Attack on Titan is a manga series by Hajime Isayama about a fantasy world in which cities are under constant attack from human-eating giants. Originally released in 2009, it has led to spin-off series (including the parody Attack on Titan: Junior High), light novels, anime, video games, and live action movies. Once you’re done with all with those, try some of the titles from the following list. [Note: Publishers and dates provided are for English publications.]
Deadman Wonderland Written and drawn by Jinsei Kataoka and Kazuma Kondou Published: 2014 – 2016 (Viz) Number of volumes: 13 ISBN: 9781421555485 (vol. 1)
Elevator pitch: Set in a semi-post-apocalyptic Tokyo, middle schooler Ganta Igarashi witnesses the horrific, brutal slaughter of his entire class by a mysterious evil being called the Red Man. Framed for the attack, Ganta is sentenced to death by public execution in Tokyo’s new murder theme park, Deadman Wonderland. Ganta must fight to survive the prison’s deadly attractions and prove his innocence, but the inmates are just as deadly as the insane theme park itself.
Why this next: If Attack on Titan‘s action and violence was a winning factor, man-eating giants have nothing on a prison that makes The Hunger Games look like an afternoon stroll at Disneyland. Deadman Wonderland is great for readers who loved the dark futility that permeates Attack on Titan and there’s a sense of creative ingenuity to the sharp and deadly instruments of death that make up the courses prisoners are forced to run through for public entertainment. (Recommended by Allen K and Sara Dempster.)
I Am A Hero Written and drawn by Kengo Hanzawa Published: 2016 – ongoing (Dark Horse) Number of volumes: 22 (8 double volumes in English) ISBN: 9781616559205 (vol.1)
Elevator pitch: Hideo Suzuki is an assistant manga artist with a mundane life sleepwalking through the motions of his sedentary routine. When a zombie epidemic shatters everyday life, his fight-or-flight instincts—as well as his prized rifle—become more valuable than ever.
Why this next:Attack On Titan is often called “the manga version of The Walking Dead,” well, here’s a bonafide street-level zombie apocalypse manga! Between bouts of horrific suspense are biting observations about Japanese norms and which parts of society may be worth leaving behind. Identifying with “losers” a plus. (Recommended by Thomas M.)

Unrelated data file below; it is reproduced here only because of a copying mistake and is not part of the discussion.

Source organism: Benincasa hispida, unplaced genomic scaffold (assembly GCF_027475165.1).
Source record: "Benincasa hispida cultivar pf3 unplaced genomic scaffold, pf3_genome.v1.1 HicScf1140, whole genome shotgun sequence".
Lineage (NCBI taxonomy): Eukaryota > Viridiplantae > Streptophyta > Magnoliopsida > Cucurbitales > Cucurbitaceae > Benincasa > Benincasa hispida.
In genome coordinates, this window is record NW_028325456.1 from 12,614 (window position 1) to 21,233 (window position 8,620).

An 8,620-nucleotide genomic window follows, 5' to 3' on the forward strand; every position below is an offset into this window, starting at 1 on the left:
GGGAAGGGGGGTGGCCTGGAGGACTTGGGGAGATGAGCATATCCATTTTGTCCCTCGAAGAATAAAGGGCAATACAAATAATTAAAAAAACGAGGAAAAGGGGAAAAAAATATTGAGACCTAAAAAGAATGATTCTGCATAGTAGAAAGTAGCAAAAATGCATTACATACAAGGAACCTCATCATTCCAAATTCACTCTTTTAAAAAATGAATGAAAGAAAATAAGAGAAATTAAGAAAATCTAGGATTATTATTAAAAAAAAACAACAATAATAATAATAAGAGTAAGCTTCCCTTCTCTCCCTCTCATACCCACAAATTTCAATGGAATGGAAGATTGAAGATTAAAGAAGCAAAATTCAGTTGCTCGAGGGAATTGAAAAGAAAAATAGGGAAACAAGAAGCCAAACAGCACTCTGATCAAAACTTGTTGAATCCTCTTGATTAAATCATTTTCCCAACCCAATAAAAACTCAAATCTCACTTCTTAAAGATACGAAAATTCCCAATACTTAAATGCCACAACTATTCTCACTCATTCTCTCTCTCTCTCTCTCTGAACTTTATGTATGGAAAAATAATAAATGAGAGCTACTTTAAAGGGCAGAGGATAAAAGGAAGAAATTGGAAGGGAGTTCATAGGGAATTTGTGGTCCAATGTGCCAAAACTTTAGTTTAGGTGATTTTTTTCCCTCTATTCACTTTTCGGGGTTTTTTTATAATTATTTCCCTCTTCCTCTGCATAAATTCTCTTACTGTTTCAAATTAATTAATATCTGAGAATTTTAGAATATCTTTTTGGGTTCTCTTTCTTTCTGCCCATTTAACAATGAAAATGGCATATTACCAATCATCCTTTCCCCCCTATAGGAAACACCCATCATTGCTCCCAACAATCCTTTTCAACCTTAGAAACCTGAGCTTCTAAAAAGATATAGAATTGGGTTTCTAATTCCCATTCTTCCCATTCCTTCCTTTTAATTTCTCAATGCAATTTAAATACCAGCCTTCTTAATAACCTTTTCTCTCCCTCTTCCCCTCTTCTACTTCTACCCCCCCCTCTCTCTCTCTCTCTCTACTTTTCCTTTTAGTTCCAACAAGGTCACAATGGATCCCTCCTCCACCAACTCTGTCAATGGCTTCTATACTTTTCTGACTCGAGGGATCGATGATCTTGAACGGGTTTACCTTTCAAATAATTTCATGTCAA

Parasyte Written and drawn by Hitoshi Iwaaki Published: 2011 – 2012 (Kodansha) Number of volumes: 8 ISBN: 9781612620732 (vol. 1)
Elevator pitch: Shinichi is taken by surprise when a sentient alien worm wriggles into his body, taking control of his right hand. He and the alien become a rare symbiotic pair that must work together to survive a grisly alien invasion that seeks to feed on all living things.
Why this next: To meet a parasyte is to encounter your own mortality and reckon with being toppled in the food chain. Just as there are Titans hiding in wait to attack humanity, parasytes breed paranoia and fear over who will die next and who will stand up to them. (Recommended by Thomas M.)
Psyren Written and drawn by Toshiaki Iwashiro Published: 2011 – 2014 (Viz) Number of volumes: 16 ISBN: 9781421536767 (vol. 1)
Elevator pitch: When Ageha Yoshino’s tries to find his missing friend Sakurako, he discovers Psyren, a deadly game where individuals must fight using their new psychic powers in order to return to their world. As they come to understand the world and their abilities, Ageha and his new allies realize that the stakes go beyond their own lives.
Why this next: The high stakes action and apocalyptic setting (complete with terrifying monsters) will appeal fans of Attack on Titan. (Recommended by Megan Rupe.)
Seraph of the End Written by: Takaya Kagami and Daisuke Furuya Art by: Yamato Yamamoto Published: 2014 – ongoing (Viz) Number of volumes: 17 (15 in English) ISBN: 9781421571508 (v.1)
Elevator pitch: After an apocalyptic plague that kills most of the human race, vampires have taken over the earth and enslaved the remaining humans. Yuichiro grew up in an “orphanage” that was actually keeping children alive to feed the vampires, and one day he manages to escape to realize his dream of joining the Vampire Defense Force—but his escape comes at a terrible price.
Why this next: Like Eren in Attack on Titan, Yuichiro is a boy who comes from nothing to become a hero during dark times for humanity. Readers who enjoyed Attack on Titan for its portrayal of the vestiges of humanity fighting against terrible odds in can enjoy more of the same in Seraph of the End. (Recommended by Sara Dempster.)